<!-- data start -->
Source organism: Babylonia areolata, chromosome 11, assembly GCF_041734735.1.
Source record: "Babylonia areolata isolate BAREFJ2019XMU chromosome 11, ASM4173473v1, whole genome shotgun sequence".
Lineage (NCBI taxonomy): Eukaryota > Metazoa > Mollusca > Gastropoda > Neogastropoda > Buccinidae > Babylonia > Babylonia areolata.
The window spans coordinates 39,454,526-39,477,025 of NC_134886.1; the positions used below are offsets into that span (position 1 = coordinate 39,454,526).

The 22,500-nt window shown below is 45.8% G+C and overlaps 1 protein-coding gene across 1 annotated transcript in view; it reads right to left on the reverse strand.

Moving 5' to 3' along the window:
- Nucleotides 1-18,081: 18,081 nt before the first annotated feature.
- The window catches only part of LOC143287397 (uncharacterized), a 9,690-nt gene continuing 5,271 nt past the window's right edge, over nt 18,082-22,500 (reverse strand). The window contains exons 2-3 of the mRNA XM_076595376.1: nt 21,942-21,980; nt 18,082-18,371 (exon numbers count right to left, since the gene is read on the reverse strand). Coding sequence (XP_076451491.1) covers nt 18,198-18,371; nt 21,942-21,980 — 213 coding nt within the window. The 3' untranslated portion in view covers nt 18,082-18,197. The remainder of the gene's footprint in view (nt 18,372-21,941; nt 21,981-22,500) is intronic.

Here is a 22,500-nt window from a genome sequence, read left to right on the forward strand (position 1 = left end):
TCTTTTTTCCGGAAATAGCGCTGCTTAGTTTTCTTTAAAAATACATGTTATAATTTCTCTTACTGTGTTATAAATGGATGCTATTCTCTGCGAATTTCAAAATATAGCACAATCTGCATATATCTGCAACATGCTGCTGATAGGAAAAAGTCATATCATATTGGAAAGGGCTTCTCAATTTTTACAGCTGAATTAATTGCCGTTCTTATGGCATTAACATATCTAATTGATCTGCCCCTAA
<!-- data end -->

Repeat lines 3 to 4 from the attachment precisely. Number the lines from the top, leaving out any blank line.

Lineage (NCBI taxonomy): Eukaryota > Metazoa > Mollusca > Gastropoda > Neogastropoda > Buccinidae > Babylonia > Babylonia areolata.
The window spans coordinates 39,454,526-39,477,025 of NC_134886.1; the positions used below are offsets into that span (position 1 = coordinate 39,454,526).